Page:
Bohannon, who owns investment property in the city, unsuccessfully moved to table the ordinance for additional review.
The new ordinance, which starts in 30 days, affects buildings and properties within the Urban Core Central zoning district that encompasses downtown Middletown. The ordinance expires in 10 years, but can be renewed. City officials said the ordinance is not targeting any building or property owner.
Officials are concerned that vacant buildings not properly maintained become hazards for first responders, attract vagrancy and hamper economic development efforts for the downtown area. The ordinance has been under development since 2016 by some downtown property owners and DMI and that there have been continuing discussions since 2013, said Dennis Vitori, a local businessman, property owner and DMI chairman.
He called the legislation “a tool to make downtown more vibrant and sustainable.”
The ordinance requires property owners to register their buildings, provide contact and insurance information, provide a plan for the property, and maintain the property to minimum standards. There are annual fees and penalties for non-compliant buildings and exemptions for fire damage, renovations or on the sales market.
Councilwoman Ami Vitori, the daughter of Dennis Vitori, said she did not want to “kick the can down the road” because this has been discussed for several years.
Councilman Joe Mulligan said he was ready to vote on the ordinance. He said it would be months before any property owner would be cited and fined for noncompliance.
Mayor Larry Mulligan said council can adjust the ordinance at a later date if changes are needed.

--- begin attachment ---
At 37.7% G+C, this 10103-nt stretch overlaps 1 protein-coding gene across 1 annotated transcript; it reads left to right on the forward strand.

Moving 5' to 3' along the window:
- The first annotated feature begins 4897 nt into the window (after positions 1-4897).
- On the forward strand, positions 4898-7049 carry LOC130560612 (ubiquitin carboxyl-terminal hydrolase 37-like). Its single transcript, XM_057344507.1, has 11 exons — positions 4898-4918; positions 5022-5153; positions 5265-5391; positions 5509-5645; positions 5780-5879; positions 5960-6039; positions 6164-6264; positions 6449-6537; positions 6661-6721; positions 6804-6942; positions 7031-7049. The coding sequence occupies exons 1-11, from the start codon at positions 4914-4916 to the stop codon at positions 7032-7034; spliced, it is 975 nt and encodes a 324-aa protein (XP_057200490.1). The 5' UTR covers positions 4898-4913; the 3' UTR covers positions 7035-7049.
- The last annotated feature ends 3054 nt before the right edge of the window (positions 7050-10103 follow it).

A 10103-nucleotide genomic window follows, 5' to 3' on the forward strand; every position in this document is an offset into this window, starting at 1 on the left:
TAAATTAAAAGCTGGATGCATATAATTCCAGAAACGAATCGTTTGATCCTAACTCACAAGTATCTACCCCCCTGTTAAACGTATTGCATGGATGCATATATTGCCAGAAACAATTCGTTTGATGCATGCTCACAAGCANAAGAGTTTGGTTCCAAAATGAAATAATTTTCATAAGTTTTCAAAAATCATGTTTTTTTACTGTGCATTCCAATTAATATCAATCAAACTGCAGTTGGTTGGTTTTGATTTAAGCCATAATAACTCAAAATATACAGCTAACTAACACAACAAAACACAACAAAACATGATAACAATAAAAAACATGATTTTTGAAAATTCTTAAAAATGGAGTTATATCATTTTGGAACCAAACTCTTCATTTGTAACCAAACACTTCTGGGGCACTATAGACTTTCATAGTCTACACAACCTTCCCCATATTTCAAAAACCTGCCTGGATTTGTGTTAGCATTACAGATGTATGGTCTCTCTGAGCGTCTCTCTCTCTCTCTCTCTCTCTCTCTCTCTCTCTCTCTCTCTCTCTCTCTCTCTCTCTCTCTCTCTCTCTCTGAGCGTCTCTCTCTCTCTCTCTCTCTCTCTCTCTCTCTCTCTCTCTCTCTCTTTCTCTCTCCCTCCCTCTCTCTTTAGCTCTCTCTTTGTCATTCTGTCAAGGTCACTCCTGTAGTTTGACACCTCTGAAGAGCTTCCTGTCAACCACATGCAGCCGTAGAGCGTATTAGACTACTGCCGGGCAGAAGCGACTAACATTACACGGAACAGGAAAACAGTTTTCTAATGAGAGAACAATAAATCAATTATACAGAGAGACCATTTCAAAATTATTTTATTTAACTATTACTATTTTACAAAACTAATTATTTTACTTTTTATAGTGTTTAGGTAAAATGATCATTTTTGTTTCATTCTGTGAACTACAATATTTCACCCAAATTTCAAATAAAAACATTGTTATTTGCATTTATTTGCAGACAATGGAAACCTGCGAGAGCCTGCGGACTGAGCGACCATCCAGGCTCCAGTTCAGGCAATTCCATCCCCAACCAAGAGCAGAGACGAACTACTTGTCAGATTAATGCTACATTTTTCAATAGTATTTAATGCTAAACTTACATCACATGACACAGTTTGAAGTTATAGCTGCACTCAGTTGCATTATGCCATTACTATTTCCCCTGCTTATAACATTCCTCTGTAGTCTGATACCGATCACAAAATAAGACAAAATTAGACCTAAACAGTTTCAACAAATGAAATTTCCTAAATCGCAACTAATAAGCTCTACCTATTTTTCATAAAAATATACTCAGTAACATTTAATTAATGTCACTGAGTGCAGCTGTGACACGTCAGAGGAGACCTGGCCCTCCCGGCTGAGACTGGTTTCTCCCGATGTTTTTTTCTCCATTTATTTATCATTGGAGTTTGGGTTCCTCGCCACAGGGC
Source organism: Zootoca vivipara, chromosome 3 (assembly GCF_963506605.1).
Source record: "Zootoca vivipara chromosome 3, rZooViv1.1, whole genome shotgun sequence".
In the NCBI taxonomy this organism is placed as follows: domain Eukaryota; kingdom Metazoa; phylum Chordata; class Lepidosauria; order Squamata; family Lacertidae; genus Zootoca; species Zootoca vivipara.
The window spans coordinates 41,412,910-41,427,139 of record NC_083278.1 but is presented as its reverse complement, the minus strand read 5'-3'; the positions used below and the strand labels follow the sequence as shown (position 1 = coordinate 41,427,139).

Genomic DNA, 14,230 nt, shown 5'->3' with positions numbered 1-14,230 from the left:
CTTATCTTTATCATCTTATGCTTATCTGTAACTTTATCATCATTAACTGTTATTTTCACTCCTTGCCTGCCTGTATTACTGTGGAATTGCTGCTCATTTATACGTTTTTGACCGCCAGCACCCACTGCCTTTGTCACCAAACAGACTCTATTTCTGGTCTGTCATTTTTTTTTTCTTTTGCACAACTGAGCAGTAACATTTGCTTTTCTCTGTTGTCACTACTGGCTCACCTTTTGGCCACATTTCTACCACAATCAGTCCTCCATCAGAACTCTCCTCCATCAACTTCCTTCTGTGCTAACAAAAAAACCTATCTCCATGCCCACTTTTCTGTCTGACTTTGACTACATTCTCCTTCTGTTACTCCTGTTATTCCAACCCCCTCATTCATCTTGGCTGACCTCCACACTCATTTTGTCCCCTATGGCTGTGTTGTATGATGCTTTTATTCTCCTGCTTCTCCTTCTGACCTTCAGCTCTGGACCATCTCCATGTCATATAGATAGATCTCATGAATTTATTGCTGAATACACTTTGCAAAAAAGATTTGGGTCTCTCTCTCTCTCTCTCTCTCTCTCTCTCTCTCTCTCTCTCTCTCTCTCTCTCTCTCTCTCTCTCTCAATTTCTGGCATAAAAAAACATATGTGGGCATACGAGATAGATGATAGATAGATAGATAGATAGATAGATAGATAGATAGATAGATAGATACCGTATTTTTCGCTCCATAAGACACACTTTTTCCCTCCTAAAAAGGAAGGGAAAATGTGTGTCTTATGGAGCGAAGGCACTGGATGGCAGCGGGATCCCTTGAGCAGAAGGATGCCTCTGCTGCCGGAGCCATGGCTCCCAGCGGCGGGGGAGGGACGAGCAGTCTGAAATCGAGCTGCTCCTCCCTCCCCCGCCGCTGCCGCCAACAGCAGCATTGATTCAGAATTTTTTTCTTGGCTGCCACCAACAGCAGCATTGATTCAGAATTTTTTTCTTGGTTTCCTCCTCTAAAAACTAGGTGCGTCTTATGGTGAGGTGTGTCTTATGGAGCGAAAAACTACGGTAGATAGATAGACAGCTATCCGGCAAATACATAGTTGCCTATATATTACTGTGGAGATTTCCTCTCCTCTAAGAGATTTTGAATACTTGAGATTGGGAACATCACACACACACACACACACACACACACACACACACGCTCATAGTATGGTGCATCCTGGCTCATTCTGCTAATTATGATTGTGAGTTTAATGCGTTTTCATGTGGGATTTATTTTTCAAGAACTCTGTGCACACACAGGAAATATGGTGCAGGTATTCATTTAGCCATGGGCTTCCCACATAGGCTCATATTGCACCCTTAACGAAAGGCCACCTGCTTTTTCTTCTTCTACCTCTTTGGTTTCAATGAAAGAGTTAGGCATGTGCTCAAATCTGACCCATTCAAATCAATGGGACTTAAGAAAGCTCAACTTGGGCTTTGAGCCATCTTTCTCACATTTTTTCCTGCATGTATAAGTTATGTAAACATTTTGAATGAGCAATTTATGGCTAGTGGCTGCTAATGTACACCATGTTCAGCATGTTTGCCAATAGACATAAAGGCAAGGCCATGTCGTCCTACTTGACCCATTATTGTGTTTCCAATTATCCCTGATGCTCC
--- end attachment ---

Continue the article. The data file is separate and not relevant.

Property owner Perry Armstrong said he was unaware about the ordinance and had a lot of questions. He said the penalties are extreme and the ordinance was “vague” and “very subjective.”
Dan Tracy, another property owner, said the new ordinance duplicates some of the language that’s in chronic nuisance ordinance.
Rachel Lewitt, a downtown property owner and local real estate broker, told council she felt the ordinance was “heavy-handed and puts current and future property owners at risk.” She questioned why council would disrupt the free market and create unintended consequences. Lewitt said mandates discourage investment and public/private partnerships work better. More discussion was needed, she said.
On Wednesday, Lewitt said she was disappointed council didn’t table the ordinance for additional input to “build consensus on the front end.” Then she added she was “optimistic” the city will be collaborative and open to modifications that “yield positive results.”
Lewitt thinks there is a lot of common ground between the city and property owners that the ordinance with adjustments can protect property rights, individual business decisions and encourage redevelopment.
Bohannon told this news outlet Wednesday the issue remains very fluid and the ordinance can be modified at a later date. He said a group of property owners are getting together and review the ordinance so it can be tweaked. Bohannon said property owners are concerned about the occupancy percentage and would like to see that lowered.
Provisions of Middletown’s vacant buildings ordinance
- Registration of the vacant property
- Designation of a local owner or agent to contact
- Submission of a plan for the property
- Maintaining liability insurance
- Maintaining minimum maintenance standards for building
- Payment of annual fees, $200 for vacant residential structures; $400 for commercial structures.
- Annual fee doubles annually up to five years
- Exemptions for buildings in active renovation, suffering from fire damage or are for sale
- Civil fines of $100 a day for each day the building is noncompliant
- City has ability to abate and assess violating properties
- 10-year sunset clause
SOURCE: City of Middletown